If you can’t predict where your business is going you need to take a look at data analytics. Historically, the only available data analytics, organizations could use to monitor success were descriptive analytics. This information answers the question “what happened in the past with the business?” With the availability of big data we entered the new area of predictive analytics, which focuses on answering the question: “what is probably going to happen in the future?” The real advantage of analytics comes with the final stage of analytics: prescriptive analytics. This type of analytics tries to answer the question: “Now what?” or “so what?” It tries to give a recommendation for key decisions based on future outcomes. What’s the difference between these three ‘…tives’ and how do they affect your organization?
All three are necessary to obtain a complete overview of your organization.
1. Descriptive analytics is about the past. The past in this context can be from one minute ago to a few years back. Descriptive analytics help to understand the relationship between customers and products. Examples include management reports providing information regarding sales, customers, operations, finance and to find correlations between the various variables. Netflix for example uses descriptive analytics to find correlations among different movies that subscribers rent and to improve their recommendation engine they used historic sales and customer data.
2. Predictive analytics is about the future. Predictive analytics provides organizations with actionable insights based on data by estimating the likelihood of a future outcome. This data is generated from machine learning, data mining, modelling and game theory. Predictive analytics can for example help to identify any risks or opportunities in the future. Predictive analytics can be used for things like predicting customer behavior in sales and marketing, to forecasting demand for operations or determining risk profiles for finance. A very well-know application of predictive analytics is credit scoring used by financial services to determine the likelihood of customers making future credit payments on time. Determining such a risk profile requires a vast amount of data, including pubic and social data.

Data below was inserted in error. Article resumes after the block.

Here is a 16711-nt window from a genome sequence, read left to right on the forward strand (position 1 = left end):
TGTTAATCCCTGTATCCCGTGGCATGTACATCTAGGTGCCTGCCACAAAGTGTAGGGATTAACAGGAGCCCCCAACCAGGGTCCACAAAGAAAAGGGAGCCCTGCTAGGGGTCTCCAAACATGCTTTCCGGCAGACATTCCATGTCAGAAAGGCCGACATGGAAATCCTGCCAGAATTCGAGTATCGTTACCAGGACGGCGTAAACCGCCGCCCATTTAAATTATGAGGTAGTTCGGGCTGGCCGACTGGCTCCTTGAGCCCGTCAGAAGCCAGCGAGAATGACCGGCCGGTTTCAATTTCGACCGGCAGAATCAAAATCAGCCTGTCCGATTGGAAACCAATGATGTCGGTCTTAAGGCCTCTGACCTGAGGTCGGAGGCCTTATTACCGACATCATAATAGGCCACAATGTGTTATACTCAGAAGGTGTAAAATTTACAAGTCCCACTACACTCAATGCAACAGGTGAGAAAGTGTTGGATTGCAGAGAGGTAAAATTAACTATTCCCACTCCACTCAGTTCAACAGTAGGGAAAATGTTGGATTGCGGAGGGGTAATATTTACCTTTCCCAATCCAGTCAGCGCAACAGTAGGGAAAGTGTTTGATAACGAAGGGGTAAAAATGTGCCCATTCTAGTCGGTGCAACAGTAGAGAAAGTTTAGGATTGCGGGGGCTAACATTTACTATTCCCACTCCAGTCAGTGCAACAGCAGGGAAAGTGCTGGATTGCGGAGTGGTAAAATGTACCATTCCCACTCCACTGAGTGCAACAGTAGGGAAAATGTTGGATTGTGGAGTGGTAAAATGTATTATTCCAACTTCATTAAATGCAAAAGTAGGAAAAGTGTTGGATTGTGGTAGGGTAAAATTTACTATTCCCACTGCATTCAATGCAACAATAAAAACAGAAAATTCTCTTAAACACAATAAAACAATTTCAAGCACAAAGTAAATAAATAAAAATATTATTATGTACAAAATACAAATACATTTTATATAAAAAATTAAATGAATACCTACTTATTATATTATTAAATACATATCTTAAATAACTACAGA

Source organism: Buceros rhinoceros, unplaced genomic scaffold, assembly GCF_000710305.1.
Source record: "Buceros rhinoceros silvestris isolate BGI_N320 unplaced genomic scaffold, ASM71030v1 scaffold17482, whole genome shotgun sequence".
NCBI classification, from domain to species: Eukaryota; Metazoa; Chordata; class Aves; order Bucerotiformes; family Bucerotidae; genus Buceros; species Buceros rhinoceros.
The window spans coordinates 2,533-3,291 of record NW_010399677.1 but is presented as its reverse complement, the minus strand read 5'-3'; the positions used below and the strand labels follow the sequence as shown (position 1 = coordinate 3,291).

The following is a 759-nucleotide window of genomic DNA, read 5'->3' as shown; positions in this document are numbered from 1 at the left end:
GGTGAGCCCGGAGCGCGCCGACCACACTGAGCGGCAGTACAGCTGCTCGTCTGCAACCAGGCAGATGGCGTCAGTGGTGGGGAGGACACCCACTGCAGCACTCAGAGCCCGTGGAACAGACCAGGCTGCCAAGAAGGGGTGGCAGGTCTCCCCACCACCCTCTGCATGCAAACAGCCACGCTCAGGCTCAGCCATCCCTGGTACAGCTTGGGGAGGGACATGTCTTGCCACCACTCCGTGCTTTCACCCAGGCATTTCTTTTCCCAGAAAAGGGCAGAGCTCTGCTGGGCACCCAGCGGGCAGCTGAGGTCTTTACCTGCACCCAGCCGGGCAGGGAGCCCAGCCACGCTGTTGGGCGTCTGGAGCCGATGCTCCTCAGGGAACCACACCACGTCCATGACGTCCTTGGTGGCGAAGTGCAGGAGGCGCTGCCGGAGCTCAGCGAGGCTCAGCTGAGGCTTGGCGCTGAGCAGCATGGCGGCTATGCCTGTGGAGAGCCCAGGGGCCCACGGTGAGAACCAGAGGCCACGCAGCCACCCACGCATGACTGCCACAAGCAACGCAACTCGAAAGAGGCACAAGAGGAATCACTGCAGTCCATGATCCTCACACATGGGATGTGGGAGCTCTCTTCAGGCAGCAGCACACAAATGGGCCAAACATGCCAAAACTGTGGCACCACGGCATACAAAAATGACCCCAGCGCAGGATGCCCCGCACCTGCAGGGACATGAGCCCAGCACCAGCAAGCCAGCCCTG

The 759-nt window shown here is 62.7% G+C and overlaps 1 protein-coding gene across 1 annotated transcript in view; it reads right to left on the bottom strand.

3. Prescriptive analytics provides advice based on predictions. Prescriptive analytics is the final stage in understanding your business, but it is still in its infancy. Prescriptive analytics not only foresees what will happen and when it will happen, but also why it will happen and provides recommendations how to act upon it in order to take advantage of the predictions. It uses a combination of many different techniques and tools such as mathematical sciences, business rule algorithms, machine learning and computational modelling techniques as well as many different data sets ranging from historical and transactional data to public and social data sets. Prescriptive analytics tries to see what the effect of future decisions will be in order to adjust the decisions before they are actually made. This will improve decision-making a lot as future outcomes are taken into consideration in the prediction.
As prescriptive analytics is so new, it is only around since 2003, and so complex there are very little best practices on the market. Only 3% of the companies use this technique, and still with a lot of errors in it. One of the best examples is the self-driving car of Google that makes decisions based on various predictions and future outcomes. These cars need to anticipate on what’s coming and what the effect of a possible decision will be before they make that decision in order to prevent an accident.
Prescriptive analytics could have a very large impact on business and how decisions are made and it can impact any industry and any organization and help them becoming more effective and efficient.
With these three types of analytics, understanding your business will become easier and better-informed decisions can be made that take into account future outcomes.
For more management insights and strategies, sign up for our free management newsletter, Moving Ahead.
Mark van Rijmenam is the founder of BigData-Startups.com, the number one big data knowledge platform. Mark is a strategist who advises organizations on how to develop their big data strategies. As such, he is a well sought after speaker on this topic. He is aware of the latest trends in the world. Next to blogging on BigData-Startups, he also blogs on SmartDataCollective.com, which is a platform with the world's best thinkers on big data. As such, he is a well sought after speaker on this topic. He is co-founder of 'Data Donderdag' a bi-monthly (networking) event in The Netherlands on big data to help organizations better understand big data. His book Think Bigger is a great essential resource for big data strategy.
Are the people you work with and supervise driving you up the wall? These are the four types of colleagues you’ll find in every workplace. And we hate to break it to you, but one of them is probably you.
He may be the richest person in the world, but he still cracks the books to stay sharp. Have a look at the ultimate Bill Gates reading list to find out which 5 books he recommends to up your game—and why.
Microsoft’s Geoffrey CoIon attended some sessions at Advertising Week with his name badge and affiliation hidden, to see how people would treat him—and demonstrate the need for authenticity in marketing. Here’s what happened.